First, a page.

Wellness and Health Management- An important aspect of consumer digital health are the many applications designed to manage and monitor your own health. Sensors are now available to attach to your Smartphone or tablet (applications are free but the sensor has a price tag). Examples are:

  • iHealth Wireless Blood Pressure Wrist Monitor
  • Jawbone Up (sleep tracking, 24/7 activity tracking, food/drink tracking).

Nutrition- There is an abundance of nutrition-focused applications (looking to loose weight, eat gluten-free, and manage your diabetes).

Chronic Disease Management- The management of chronic disease is one of the greatest challenges to our population's health and cost of medical care. (Example,

Personal Health Records - Your physician or health system may offer access to an application for personal health records that may include communication to their practice.

All these solutions sound so wonderful, but what does this all mean? On the surface consumers may have found a way to engage in their health and wellness and they also have access to vast sources of information at their fingertips. However, what about:

  • Privacy (HIPAA)
  • Limited access or restricted access
  • Security (HIPPA)
  • Malware/viruses
  • Data-mining without your permission

We all understand some of the potential hazards in using current technology, the Internet, websites, and applications as we know them today. However, it is unclear what other challenges that may present themselves, in what has been termed the "Wild West" of the Internet. Theft of patient data and patient identify is on the rise so caution is required!

Going forward, the ongoing challenges for consumers are:

  • With a universe of available health and medical information, it can be daunting as to what will work best for you as a consumer. You will have to find the application/tool that gives you the right amount and correct information you need.
  • Can each consumer understand and place into the right context what the next appropriate action might be? A specific example is the posted quality information about hospitals. Can this be deciphered by the average consumer? How can you assess whether a treatment that is recommended is your best option?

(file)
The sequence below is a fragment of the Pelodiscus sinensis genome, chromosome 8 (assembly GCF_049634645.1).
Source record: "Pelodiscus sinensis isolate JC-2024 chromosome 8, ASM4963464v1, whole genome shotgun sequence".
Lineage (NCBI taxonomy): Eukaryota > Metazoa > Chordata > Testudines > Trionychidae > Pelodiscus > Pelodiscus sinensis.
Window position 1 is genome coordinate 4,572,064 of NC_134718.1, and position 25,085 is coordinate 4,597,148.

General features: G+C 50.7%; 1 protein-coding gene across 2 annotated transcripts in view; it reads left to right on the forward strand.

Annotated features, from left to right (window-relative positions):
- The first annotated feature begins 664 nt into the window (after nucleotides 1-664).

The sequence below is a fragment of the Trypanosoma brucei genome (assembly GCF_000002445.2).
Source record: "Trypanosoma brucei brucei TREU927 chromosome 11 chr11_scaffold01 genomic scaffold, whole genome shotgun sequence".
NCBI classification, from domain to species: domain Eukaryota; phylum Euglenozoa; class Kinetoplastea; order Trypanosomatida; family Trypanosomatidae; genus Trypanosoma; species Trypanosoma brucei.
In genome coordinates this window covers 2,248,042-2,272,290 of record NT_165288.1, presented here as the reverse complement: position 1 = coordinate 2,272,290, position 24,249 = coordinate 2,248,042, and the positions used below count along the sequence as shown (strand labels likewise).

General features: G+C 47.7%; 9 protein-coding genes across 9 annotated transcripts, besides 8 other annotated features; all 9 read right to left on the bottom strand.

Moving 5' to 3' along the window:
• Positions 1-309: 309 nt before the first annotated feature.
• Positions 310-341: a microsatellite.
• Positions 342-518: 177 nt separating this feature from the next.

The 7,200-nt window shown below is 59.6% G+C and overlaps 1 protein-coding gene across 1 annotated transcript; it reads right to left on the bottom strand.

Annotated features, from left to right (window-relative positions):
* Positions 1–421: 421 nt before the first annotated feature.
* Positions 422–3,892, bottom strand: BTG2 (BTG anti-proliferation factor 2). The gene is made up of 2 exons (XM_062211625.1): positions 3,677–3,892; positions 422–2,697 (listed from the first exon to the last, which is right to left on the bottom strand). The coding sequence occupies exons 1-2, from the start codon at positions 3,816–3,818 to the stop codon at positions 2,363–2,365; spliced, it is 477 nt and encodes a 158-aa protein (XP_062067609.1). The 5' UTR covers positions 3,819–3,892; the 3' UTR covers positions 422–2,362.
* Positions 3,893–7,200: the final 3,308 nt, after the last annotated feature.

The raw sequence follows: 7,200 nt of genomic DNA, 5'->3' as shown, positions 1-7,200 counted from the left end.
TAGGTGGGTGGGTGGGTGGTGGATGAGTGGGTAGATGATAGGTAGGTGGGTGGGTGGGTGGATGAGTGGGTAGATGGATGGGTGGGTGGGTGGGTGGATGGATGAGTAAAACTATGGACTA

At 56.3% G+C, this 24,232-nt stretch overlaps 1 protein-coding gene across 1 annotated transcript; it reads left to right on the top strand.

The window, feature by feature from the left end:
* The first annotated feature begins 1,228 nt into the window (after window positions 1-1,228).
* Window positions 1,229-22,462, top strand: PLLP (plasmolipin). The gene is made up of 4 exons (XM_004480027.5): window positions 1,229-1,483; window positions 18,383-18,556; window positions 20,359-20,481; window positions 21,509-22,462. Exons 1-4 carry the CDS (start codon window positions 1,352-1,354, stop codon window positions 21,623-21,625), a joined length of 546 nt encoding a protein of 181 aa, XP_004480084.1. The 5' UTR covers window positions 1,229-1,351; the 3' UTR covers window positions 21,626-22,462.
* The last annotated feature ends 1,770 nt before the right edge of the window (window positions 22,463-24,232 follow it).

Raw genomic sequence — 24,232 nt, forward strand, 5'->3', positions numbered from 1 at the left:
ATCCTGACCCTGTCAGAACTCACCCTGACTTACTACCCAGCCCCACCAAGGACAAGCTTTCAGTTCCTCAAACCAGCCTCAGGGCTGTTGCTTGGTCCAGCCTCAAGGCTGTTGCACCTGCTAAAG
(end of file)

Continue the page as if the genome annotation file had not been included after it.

• Consumer health literacy varies. How do we evaluate how well a person understands the information that is being supplied to them? Is an online video vignette better than textual information for a particular consumer or population?
  • Security and privacy may remain an open and potential issue. It is important to understand what this means for you and your family when using online sources or mobile applications.
  • Consumer expectations with unrestricted access to all health information may not be realistic today from all providers. Many physicians report being inundated with the many questions that their patients bring to them upon researching on the Internet.
  • Patient identify fraud is on the rise. Since HIPAA was instituted, many data breaches are documented annually. We also know there is a link between breaches and potential fraud.

The new rise in digital health can be termed a ‘Pandora's Box' (a prolific set of troubles). But, it is here to stay, as patients are the biggest stakeholders in their health.

posted by Nicole Mohiuddin


Hi, nice blog shared above. Really very interesting post shared above. Really liked it. Awaiting for more posts like this.

Stephent Boskey January 17, 2014 4:19 AM

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About this Blog

    Occupation: Nursing informatics experts and enthusiasts
    Setting: Various settings in healthcare and academia